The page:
Wizards Pants the Knickerbockers, Make It 15 Straight Wins at Home | Wizards Blog Truth About It.net

Wizards Pants the Knickerbockers, Make It 15 Straight Wins at Home

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Updated: February 1, 2017

Ridin’ dirty with a 14-game home winning streak, and victories in 11 out of 13 games overall, the Wizards knew they’d still have to exert some effort to defend their turf on Tuesday night. The walking wounded New York Knicks — even without Derrick Rose, Kristaps Porzingis, and Dave DeBusschere, as well as a gaping tear in the psyche of the Mecca of Fandom — weren’t exactly chum in the water. They still had Carmelo Anthony and New York is New York, meaning Knicks jerseys rose from the dead to march on the Verizon Center.

Without bodies and perhaps soon without a no-trade clause, there was no other choice: force-feed Carmelo. First play of the game: Melo on the far left block versus Otto Porter, three pounding dribbles inside, and a 13-foot shot. Markieff Morris came over to contest but Anthony’s too good. Next play, same thing: isolation, a rump thrust into Porter to create space, and a 10-foot jumper while Bradley Beal also swatted at the ball. And another: the pull-up jumper around the screen and off the dribble that led to a Scott Brooks timeout after a 13-6 Knicks lead.

With Carmelo’s reminder and the pest-like prodding of Brandon Jennings, Anthony’s second-fiddle for the evening, it didn’t take long for Washington’s offense to get charged. Two dump-in passes over the top of a helpless Joakim Noah to Marcin Gortat got the wheels rolling. A couple of John Wall break-outs — one spinning into the lane’s red sea, another a side-stepping finger roll — sandwiched a Wall alley-oop pass to Morris as New York’s defense was horse-blinded by a double screen for Beal on the other side of the floor.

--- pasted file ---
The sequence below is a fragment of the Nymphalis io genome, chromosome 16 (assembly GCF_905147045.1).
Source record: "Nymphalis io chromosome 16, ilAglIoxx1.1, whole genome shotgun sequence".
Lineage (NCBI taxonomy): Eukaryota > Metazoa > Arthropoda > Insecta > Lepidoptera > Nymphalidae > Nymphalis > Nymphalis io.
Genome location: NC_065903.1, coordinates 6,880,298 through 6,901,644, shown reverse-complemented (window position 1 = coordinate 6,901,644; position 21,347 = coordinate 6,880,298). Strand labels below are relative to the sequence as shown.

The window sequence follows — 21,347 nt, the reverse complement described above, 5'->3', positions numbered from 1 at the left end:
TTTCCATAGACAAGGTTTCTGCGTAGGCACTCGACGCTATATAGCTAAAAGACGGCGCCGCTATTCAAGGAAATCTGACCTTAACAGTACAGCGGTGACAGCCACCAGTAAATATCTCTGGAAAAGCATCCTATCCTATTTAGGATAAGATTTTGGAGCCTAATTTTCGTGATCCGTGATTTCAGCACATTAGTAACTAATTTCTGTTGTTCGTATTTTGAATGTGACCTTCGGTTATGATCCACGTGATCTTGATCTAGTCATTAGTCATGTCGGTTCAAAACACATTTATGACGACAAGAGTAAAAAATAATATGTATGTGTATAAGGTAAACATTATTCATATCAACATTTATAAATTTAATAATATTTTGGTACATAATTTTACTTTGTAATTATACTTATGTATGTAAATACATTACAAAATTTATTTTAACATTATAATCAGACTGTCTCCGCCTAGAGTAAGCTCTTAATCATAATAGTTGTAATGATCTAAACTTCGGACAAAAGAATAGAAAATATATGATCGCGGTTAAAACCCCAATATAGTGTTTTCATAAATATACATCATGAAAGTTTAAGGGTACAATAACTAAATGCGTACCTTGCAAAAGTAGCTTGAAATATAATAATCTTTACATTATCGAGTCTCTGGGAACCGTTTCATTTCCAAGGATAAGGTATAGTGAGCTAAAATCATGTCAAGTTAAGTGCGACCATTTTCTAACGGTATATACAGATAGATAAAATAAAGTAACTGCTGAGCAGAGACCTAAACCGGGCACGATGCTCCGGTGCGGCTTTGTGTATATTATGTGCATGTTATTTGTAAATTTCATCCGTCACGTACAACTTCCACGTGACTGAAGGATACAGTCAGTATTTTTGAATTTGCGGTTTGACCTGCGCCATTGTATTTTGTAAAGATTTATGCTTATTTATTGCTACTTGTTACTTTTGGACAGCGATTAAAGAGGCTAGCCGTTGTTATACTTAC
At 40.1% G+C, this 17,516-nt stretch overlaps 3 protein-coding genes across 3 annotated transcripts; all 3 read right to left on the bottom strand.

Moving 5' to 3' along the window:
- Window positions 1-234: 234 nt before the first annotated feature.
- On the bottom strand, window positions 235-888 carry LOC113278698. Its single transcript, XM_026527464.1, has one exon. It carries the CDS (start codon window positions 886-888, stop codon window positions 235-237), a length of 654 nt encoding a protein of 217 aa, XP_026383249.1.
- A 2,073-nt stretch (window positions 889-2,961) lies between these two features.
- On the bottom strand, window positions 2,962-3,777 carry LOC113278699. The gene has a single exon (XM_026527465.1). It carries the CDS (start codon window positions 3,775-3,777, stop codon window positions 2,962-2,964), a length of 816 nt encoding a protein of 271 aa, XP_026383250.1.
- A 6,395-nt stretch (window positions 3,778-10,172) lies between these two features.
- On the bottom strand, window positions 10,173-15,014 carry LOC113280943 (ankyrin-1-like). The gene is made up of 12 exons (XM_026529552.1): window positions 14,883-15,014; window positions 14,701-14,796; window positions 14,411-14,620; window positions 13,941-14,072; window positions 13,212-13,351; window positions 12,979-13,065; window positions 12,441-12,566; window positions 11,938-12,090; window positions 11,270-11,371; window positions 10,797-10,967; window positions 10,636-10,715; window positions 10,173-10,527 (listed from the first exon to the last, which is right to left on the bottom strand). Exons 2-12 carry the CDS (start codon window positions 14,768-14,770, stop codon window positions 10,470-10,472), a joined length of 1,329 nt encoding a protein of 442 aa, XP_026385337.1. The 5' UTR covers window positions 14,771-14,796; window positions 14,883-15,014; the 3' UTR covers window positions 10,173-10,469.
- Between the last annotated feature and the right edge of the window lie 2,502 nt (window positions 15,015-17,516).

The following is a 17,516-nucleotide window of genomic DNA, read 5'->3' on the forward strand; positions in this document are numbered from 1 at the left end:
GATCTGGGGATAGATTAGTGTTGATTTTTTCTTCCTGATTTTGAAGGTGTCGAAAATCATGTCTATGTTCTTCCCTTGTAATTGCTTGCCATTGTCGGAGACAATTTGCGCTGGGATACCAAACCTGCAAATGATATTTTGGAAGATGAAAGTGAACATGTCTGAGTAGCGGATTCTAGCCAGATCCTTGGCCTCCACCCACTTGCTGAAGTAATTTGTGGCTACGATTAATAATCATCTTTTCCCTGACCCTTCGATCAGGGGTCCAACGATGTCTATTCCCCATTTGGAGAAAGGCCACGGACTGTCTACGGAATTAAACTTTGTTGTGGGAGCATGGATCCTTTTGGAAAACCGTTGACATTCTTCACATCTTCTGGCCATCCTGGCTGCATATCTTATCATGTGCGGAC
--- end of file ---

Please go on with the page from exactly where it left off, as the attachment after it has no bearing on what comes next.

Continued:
And, well, the next shot Anthony attempted after three consecutive makes to start the game was a pull-up from the deep 2-point corner range. Washington’s defense was primed to over-help or at least commit an illegal defense violation. But Anthony didn’t body Porter like he previously did with ease, he didn’t get the defense moving just a bit. He just settled, and that’s just kind of his thing. First quarter shooting of 5-for-7 turned into a paltry 10-for-17 on the night for Carmelo.

He was overwhelmed. Washington overwhelmed anything Jeff Hornacek could muster. By halftime, four of the Wizards’ starters were in double-figures; and Porter had zero points. In the third quarter, Otto scored 10 points (to 9 for a refusing-to-go-quietly Anthony) as the Wizards outscored New York 33-22 out of halftime to assume a 91-76 lead heading into the final period. We don’t know what sort of java really runs through Scott Brooks’ veins, but apparently he had to remind his team just who they were at halftime. Not the team that played down to the sloppiness of the Knicks, countering baffling traveling violations by an ansty Jennings with seven turnovers of their own, even if the Wizards did outscore the Knicks 31-26 in the second quarter. Wall scored 10 points in that period, all in the last six minutes, and Beal chipped in 8 points. Each guard made it his business to muscle-down Jennings on both ends of the court.

The third quarter seemed elementary at the time but it was a key growth moment not lost on Brooks after the game. “I talked to them at halftime and our mindset needed to be adjusted a little bit,” he said. “I thought the guys came out with the appropriate mindset that you have to have to win in this league consistently. I thought that third quarter was the way we need to play.”